Last week my wife and I really enjoyed watching the movie, Julia and Julie, based on the true story of Julie Powell who writes a daily blog as she cooks her way through all 524 recipes in Julia Child's Mastering the Art of French Cooking, in just one year. Incidentally, it is the first movie to be made about blogging. There is a great scene when Julie's husband gets angry about how narcissistic her blogging is. One thing we appreciated was that (unlike many Hollywood movies) the movie presented a very positive view of marriage, since both Julia and Julie had good marriages.

So since I liked the movie so much, why not recommend it?

Often after we watch movies Robin and I like to go online and read more background..... Unfortunately, in this case the "romance" was spoiled by reading about the "not so nice" life of Julie Powell since her success. This raises ethical questions about whether we should encourage other people to see movies (or read books) made by people who are not good role models but from our recommendations, will benefit financially and have a higher public profile.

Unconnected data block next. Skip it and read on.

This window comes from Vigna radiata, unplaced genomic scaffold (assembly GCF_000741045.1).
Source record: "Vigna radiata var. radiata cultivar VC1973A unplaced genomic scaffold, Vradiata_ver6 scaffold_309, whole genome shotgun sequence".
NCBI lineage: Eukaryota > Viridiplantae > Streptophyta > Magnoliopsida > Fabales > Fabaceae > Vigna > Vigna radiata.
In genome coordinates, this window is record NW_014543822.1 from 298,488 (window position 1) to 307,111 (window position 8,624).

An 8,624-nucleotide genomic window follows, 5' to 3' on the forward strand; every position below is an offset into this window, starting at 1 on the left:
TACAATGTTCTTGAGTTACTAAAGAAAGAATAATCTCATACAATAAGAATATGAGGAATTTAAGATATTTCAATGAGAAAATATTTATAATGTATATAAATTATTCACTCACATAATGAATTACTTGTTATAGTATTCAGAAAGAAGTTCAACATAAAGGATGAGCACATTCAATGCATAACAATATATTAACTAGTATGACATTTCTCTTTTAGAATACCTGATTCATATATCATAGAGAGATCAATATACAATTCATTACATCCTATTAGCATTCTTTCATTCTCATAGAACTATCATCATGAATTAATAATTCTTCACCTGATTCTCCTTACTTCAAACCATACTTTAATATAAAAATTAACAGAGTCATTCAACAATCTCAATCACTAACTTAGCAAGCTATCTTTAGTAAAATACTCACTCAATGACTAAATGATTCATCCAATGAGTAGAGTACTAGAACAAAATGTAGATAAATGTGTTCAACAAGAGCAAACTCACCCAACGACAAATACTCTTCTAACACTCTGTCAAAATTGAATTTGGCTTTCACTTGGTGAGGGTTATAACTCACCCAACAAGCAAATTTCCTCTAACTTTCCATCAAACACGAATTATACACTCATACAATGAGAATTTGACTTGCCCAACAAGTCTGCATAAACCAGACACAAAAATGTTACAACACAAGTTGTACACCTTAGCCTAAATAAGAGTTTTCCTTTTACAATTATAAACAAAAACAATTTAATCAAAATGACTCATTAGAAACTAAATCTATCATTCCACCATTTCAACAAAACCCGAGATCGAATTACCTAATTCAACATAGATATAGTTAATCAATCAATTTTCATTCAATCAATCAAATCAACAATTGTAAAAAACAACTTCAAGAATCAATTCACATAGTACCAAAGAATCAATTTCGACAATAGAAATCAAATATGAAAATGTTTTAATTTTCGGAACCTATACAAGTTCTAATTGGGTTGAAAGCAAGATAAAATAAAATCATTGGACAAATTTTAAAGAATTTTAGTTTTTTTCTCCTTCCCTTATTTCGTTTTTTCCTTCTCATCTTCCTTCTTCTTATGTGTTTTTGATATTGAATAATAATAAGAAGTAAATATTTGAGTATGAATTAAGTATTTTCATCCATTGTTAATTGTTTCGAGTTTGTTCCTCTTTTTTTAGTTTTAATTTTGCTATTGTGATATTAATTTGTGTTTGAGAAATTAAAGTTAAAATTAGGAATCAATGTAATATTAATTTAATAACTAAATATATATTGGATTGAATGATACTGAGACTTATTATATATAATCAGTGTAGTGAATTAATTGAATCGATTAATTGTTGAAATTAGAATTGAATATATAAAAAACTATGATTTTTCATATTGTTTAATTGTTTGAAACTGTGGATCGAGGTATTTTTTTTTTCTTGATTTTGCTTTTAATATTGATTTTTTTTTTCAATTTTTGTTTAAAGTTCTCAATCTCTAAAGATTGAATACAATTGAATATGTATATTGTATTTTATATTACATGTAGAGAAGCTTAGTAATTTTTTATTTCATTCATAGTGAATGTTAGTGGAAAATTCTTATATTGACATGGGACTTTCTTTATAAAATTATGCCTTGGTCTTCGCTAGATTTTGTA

Or are we taking this all a bit too seriously? Is this somewhat silly since many prominent authors and movie makes are bad role models? I fear if I researched most of these people I would find their personal lives are a mess. Is it inconsistent to not recommend a specific movie or book just because I actually know the details of the moral failures in that specific case?

Wednesday, July 7, 2010

Are you depressed?

When you're depressed is a helpful and balanced article by Mark McMinn in the Christianity Today March 2009 Cover package on The Depression Epidemic.
It suggests 3 key questions to ask to evaluate depression and 5 possible steps to take. It ends, "There may be a time to take Prozac, and a time to give it up, but there is never a time to give up hope."

Tuesday, July 6, 2010

How does God act in the world?

Last week I heard a nice talk by Robert Brennan, "Divine Agency in the world: Motivator and Achilles' heel of the relationship between Theology and Science."